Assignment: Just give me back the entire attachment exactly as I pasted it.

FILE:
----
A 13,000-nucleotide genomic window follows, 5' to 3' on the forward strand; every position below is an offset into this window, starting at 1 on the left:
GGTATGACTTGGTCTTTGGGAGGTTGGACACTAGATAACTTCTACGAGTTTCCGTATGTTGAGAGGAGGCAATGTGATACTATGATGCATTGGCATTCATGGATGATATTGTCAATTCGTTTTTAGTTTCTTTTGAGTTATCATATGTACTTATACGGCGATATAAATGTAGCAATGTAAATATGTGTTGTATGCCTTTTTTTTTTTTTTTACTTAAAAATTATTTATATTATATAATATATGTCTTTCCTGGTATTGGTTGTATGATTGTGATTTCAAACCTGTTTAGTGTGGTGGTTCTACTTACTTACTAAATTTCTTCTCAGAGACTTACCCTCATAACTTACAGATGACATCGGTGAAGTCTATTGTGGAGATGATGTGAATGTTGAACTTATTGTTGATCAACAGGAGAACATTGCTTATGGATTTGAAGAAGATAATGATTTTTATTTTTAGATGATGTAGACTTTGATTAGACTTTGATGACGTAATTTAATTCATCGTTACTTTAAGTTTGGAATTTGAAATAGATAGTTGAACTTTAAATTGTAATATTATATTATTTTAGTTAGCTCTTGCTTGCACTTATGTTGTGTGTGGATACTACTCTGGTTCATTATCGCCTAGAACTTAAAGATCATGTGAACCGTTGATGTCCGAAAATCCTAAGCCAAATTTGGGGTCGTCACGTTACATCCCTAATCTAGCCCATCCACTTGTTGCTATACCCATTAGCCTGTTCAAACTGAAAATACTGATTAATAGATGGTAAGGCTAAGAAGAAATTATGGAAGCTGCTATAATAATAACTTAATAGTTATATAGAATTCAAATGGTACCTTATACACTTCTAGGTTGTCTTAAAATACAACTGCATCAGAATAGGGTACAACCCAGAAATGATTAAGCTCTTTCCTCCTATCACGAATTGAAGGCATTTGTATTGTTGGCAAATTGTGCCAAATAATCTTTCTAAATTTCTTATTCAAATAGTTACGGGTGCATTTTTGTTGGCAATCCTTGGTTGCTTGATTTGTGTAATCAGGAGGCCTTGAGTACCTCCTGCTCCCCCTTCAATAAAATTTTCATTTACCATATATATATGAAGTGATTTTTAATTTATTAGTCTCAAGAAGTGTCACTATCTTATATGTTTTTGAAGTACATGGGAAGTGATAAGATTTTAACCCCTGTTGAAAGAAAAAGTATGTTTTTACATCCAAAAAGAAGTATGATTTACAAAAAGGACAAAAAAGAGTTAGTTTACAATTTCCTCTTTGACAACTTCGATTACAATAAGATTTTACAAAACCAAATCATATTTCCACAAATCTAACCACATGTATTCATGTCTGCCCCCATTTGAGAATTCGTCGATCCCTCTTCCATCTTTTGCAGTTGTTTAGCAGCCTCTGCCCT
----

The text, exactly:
A 13,000-nucleotide genomic window follows, 5' to 3' on the forward strand; every position below is an offset into this window, starting at 1 on the left:
GGTATGACTTGGTCTTTGGGAGGTTGGACACTAGATAACTTCTACGAGTTTCCGTATGTTGAGAGGAGGCAATGTGATACTATGATGCATTGGCATTCATGGATGATATTGTCAATTCGTTTTTAGTTTCTTTTGAGTTATCATATGTACTTATACGGCGATATAAATGTAGCAATGTAAATATGTGTTGTATGCCTTTTTTTTTTTTTTTACTTAAAAATTATTTATATTATATAATATATGTCTTTCCTGGTATTGGTTGTATGATTGTGATTTCAAACCTGTTTAGTGTGGTGGTTCTACTTACTTACTAAATTTCTTCTCAGAGACTTACCCTCATAACTTACAGATGACATCGGTGAAGTCTATTGTGGAGATGATGTGAATGTTGAACTTATTGTTGATCAACAGGAGAACATTGCTTATGGATTTGAAGAAGATAATGATTTTTATTTTTAGATGATGTAGACTTTGATTAGACTTTGATGACGTAATTTAATTCATCGTTACTTTAAGTTTGGAATTTGAAATAGATAGTTGAACTTTAAATTGTAATATTATATTATTTTAGTTAGCTCTTGCTTGCACTTATGTTGTGTGTGGATACTACTCTGGTTCATTATCGCCTAGAACTTAAAGATCATGTGAACCGTTGATGTCCGAAAATCCTAAGCCAAATTTGGGGTCGTCACGTTACATCCCTAATCTAGCCCATCCACTTGTTGCTATACCCATTAGCCTGTTCAAACTGAAAATACTGATTAATAGATGGTAAGGCTAAGAAGAAATTATGGAAGCTGCTATAATAATAACTTAATAGTTATATAGAATTCAAATGGTACCTTATACACTTCTAGGTTGTCTTAAAATACAACTGCATCAGAATAGGGTACAACCCAGAAATGATTAAGCTCTTTCCTCCTATCACGAATTGAAGGCATTTGTATTGTTGGCAAATTGTGCCAAATAATCTTTCTAAATTTCTTATTCAAATAGTTACGGGTGCATTTTTGTTGGCAATCCTTGGTTGCTTGATTTGTGTAATCAGGAGGCCTTGAGTACCTCCTGCTCCCCCTTCAATAAAATTTTCATTTACCATATATATATGAAGTGATTTTTAATTTATTAGTCTCAAGAAGTGTCACTATCTTATATGTTTTTGAAGTACATGGGAAGTGATAAGATTTTAACCCCTGTTGAAAGAAAAAGTATGTTTTTACATCCAAAAAGAAGTATGATTTACAAAAAGGACAAAAAAGAGTTAGTTTACAATTTCCTCTTTGACAACTTCGATTACAATAAGATTTTACAAAACCAAATCATATTTCCACAAATCTAACCACATGTATTCATGTCTGCCCCCATTTGAGAATTCGTCGATCCCTCTTCCATCTTTTGCAGTTGTTTAGCAGCCTCTGCCCT